We've heard about The Quiet Man but rarely the quiet woman. We live in a world where women are taught — rather trained — to entertain, charm, make introductions, put people at ease... flirt. And what better arena is there to show off these carefully-honed social skills than dating?
But there are times, soldier, to stand at ease. You see a good communicator makes any situation comfortable. She smoothes over the cracks. In romance, however, sometimes those cracks carry warnings. When is it best to keep mum and when is it best to speak up?
This is an open field. Bear in mind that in the U.K., a country that's not brimming with confidence, the men who do the approaching may be drunk... or they may be players. "Nice guys" are often found on the fringe and they might need to be brought out with your social grace. If you see someone you like in a bar or pub chat him up. And if someone likes you and he's not immediately repelling, shut up and listen. He might have something for you.
He does — and here's why. It proves authenticity. When a man likes you he puts himself out there. If you text first and he simply concedes, he may not be as keen. It may sound old-fashioned but we suggest he leads on a lot of the communication until things are firmly established.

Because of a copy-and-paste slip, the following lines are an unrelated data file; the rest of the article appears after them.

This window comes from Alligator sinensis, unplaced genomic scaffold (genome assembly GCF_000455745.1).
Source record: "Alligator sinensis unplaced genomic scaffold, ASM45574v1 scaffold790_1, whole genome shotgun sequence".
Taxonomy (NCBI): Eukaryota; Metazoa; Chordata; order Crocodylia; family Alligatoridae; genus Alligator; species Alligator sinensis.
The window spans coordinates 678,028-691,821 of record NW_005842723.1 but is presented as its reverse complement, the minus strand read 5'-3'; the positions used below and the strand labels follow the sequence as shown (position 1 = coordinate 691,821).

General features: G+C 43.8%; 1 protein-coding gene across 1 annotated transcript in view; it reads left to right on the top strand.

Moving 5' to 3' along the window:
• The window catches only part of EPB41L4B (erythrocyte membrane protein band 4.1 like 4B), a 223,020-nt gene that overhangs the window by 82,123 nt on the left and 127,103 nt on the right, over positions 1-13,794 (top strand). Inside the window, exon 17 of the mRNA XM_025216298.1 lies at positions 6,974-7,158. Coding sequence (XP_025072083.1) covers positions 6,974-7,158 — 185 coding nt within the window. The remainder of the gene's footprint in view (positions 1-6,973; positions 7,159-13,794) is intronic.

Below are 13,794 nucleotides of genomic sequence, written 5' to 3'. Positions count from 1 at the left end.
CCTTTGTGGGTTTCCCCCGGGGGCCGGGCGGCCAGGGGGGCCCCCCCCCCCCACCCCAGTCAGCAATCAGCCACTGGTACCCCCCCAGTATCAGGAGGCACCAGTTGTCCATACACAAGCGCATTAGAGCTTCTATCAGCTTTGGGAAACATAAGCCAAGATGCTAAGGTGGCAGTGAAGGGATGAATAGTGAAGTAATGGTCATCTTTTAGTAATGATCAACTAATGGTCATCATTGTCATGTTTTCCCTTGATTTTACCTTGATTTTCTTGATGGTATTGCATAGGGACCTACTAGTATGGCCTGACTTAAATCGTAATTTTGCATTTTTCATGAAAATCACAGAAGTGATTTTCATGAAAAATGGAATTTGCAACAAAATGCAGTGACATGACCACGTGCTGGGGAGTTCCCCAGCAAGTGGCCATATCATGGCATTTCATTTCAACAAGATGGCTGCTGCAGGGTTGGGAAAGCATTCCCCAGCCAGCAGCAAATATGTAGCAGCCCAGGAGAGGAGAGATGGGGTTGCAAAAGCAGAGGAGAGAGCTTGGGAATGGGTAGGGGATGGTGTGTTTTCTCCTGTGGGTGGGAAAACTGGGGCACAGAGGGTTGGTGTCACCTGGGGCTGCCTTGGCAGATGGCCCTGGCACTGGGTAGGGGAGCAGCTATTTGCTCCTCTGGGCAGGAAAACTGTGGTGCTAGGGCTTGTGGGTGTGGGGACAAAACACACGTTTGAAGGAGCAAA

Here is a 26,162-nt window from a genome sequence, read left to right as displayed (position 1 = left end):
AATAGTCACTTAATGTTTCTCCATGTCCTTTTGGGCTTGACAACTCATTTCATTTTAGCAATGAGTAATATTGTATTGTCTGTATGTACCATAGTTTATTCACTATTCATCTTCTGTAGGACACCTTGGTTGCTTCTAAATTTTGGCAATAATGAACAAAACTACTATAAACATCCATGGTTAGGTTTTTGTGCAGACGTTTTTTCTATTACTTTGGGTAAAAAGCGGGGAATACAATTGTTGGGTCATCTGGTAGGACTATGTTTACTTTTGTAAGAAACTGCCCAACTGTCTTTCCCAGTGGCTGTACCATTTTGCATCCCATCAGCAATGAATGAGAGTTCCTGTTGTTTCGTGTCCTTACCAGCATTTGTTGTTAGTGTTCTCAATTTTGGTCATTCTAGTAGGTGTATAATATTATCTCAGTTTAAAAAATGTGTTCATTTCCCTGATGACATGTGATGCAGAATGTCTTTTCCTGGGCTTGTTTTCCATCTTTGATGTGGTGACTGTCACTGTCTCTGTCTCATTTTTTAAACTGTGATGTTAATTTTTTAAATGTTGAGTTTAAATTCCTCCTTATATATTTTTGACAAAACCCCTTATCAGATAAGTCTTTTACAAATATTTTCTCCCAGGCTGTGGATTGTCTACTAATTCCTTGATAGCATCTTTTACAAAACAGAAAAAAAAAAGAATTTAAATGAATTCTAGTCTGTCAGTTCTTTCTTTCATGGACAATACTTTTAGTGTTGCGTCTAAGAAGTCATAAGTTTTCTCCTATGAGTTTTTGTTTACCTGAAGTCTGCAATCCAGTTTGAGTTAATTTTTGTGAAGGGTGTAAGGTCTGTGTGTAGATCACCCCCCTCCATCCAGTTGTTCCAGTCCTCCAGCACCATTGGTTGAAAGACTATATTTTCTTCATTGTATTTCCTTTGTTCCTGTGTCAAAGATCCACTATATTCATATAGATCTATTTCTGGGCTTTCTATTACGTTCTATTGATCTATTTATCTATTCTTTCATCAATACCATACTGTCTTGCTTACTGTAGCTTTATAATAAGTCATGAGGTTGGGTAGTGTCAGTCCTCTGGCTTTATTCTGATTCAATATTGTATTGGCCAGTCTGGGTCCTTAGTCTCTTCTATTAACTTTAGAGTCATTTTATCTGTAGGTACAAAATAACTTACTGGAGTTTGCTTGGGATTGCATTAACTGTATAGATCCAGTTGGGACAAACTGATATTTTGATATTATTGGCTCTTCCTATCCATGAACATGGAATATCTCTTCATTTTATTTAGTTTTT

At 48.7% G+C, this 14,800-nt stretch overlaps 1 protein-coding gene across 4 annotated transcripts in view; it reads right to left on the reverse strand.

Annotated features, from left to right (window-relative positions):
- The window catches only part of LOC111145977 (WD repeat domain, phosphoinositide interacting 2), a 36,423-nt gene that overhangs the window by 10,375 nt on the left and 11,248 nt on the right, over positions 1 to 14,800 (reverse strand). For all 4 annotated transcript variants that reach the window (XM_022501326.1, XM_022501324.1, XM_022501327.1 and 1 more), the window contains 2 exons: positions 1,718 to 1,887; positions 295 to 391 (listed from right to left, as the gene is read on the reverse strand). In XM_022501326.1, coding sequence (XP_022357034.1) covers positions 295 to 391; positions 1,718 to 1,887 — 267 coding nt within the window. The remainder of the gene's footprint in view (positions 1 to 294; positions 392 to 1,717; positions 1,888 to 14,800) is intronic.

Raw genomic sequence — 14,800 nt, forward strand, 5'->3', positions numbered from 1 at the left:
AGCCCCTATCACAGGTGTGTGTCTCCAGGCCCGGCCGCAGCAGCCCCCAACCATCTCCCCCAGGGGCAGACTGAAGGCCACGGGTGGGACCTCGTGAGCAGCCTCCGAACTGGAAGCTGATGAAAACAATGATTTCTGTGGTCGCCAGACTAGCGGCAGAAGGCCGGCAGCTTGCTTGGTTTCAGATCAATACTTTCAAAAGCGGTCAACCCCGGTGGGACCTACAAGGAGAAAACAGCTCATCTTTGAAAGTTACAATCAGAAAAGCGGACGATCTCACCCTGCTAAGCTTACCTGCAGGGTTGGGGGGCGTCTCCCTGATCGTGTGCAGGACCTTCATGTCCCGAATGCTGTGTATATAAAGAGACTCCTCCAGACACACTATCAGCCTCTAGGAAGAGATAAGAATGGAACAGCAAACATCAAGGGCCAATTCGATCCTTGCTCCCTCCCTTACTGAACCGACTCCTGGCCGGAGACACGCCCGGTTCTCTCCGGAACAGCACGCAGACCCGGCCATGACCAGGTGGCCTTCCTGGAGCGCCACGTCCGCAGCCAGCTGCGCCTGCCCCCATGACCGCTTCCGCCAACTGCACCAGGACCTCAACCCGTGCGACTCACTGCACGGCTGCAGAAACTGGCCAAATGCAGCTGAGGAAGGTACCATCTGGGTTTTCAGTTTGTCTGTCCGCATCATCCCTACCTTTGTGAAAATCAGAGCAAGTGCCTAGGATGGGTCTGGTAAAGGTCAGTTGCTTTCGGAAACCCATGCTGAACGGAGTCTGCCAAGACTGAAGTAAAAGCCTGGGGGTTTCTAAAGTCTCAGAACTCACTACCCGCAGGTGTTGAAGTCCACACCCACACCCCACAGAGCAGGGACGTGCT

Here's where any strategy and game playing is off. This is the responsibility — and privilege — of whoever means it. You can do a lot worse than put yourself on the line for love.
If you ended it with him, be kind… but be silent regardless of his attempts at reconciliation. Conversations open doors and you've closed this one.
If he's ended it, accept it and be graceful. Try not to badger him with protests and questions. Keep his number in your phone — but only so you know who to screen when he comes back. And don't crack unless he writes one of the following:
"I am sorry, I was wrong and I want you back."
"I have a lot of explaining to do... and I have a ticket to the Maldives."
When it comes to talking a lot of men probably think we should save it for commercial breaks. And, of course, they want us to listen more. They might be right on that one. There's power in listening. It allows us to tune in and see the connections and departures from our true priorities and values.
But quiet time, if taken too literally, stifles the real you and that's the last thing we want. We only push for a bit of self-control over what, how and when to speak up. Sometimes, it is the most necessary action to take. At other times, silence may give us the upper hand. Choose carefully.
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